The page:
Federalism feared to worsen education crisis

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◢ Juan Gregorio Lina and Laurice Sy

A student group warns that shifting to Federalism will only aggravate the existing problems in the country’s education system.

Federalization will only reinforce the already colonial, commercialized and repressive system of education in the country, said National Union of Students in the Philippines spokesperson Mark Vincent Lim, citing several provisions in the proposal which allow foreign entities to own, control and administer educational institutions in the country.

“All educational institutions shall be under the supervision of and subject to regulation by the State [which] shall establish and maintain a complete, adequate and integrated system of education relevant to the goals of national development,” Section 12 Article XIV of the latest draft of the proposal states.

Proponents of Federalism stress that authority over education will be shared between the regional and Federal government.

“The Federal government will retain a Department of Education which will continue to enforce national standards in schools but the key difference is that regional governments will have greater legroom to tailor their schools’ curriculum to accommodate cultural diversity,” said Jonathan Malaya, spokesperson of the Partidong Demokratiko Pilipino-Lakas ng Bayan (PDP-Laban) Federalism Institute.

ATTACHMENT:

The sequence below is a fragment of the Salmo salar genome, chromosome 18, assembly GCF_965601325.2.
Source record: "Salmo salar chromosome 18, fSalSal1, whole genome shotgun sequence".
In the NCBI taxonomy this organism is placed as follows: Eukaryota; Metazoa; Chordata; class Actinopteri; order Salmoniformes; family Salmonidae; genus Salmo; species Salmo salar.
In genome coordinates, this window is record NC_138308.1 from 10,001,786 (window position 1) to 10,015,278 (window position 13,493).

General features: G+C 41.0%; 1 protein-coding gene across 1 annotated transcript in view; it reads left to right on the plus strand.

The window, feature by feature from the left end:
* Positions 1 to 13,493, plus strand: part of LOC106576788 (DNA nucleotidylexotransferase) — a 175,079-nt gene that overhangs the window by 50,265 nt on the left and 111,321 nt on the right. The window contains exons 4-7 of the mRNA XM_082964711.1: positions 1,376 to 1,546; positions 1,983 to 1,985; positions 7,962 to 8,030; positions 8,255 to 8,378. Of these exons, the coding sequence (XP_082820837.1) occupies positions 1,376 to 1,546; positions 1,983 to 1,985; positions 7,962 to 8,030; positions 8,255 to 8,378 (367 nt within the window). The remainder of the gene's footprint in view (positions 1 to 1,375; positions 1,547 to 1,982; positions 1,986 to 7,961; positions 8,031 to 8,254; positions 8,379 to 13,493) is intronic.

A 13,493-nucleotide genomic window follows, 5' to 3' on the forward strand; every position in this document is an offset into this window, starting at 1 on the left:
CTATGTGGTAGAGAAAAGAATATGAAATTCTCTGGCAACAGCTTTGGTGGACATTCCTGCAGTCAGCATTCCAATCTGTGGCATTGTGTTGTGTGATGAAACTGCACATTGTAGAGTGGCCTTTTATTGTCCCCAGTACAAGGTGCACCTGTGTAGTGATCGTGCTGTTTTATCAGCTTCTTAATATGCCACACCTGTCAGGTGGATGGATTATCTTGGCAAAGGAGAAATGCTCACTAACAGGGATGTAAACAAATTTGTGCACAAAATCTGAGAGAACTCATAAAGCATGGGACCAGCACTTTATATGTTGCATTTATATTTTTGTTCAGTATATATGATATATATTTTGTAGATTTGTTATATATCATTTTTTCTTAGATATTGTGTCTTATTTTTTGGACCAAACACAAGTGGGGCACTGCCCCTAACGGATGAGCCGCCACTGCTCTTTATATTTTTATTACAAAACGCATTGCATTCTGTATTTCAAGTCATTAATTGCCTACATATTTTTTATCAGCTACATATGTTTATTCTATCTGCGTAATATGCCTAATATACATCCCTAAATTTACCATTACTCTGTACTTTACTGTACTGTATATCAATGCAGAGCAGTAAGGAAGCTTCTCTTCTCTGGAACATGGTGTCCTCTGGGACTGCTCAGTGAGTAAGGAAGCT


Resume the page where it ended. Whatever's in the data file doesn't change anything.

Opposition to Federalism is mainly due to misinformation giving rise to misconceptions, according to Malaya. “[The opposition] rely on the Internet and think what they read there is what our brand of Federalism is going to be. There is no ‘one size fits all’ model of Federalism — we will make sure the shift will address concerns from all sectors,” he said.

In addition to free basic education, free tuition in State Universities and colleges (SUCs) will also be maintained in the transition as it is already law, Malaya added.

However, Section 12 Article XIV enables the government to maintain free education for public elementary and high school alone. Private education institutions may take advantage of this by charging exorbitant tuition and school fees while transnational or multinational companies might use the shift to secure graduates as workers in their ranks, Lim said.

Meanwhile, decentralizing education supervision to the state level will mean serious oversight in a Federal government, a change feared to prove adverse to education, according to professor Romeo B. Ocampo, former Dean of the UP National College of Public Administration.

“Education is a vital public policy and social policy which has a nationwide dimension to it. May ibang goals siya which may have to do, for example, with enhancing cultural diversity while somehow integrating cultural facets from different regions,” he said, relaying findings in his paper “Against Federalism: Why It Will Fail and Bring Us to the Brink” which details the negative effects of and the underlying motivations for Federalization.

A central department in charge of coordinating education policy is necessary to ensure that national standards are maintained in schools nationwide and that the implementation of the K-12 program remains smooth, Ocampo added.

The move to Federalize gained newfound momentum with the election of PDP-Laban President Rodrigo Duterte who campaigned heavily on its promise. The lower house began discussing the latest draft of the bill on August 10, citing a need for revision to guarantee that the charter will sufficiently address the needs of the people. The final draft of the bill is expected to be submitted this November. 

Short URL: http://www.philippinecollegian.org/?p=12239

Posted by on Oct 2 2017. Filed under Balita. You can follow any responses to this entry through the RSS 2.0. You can leave a response or trackback to this entry

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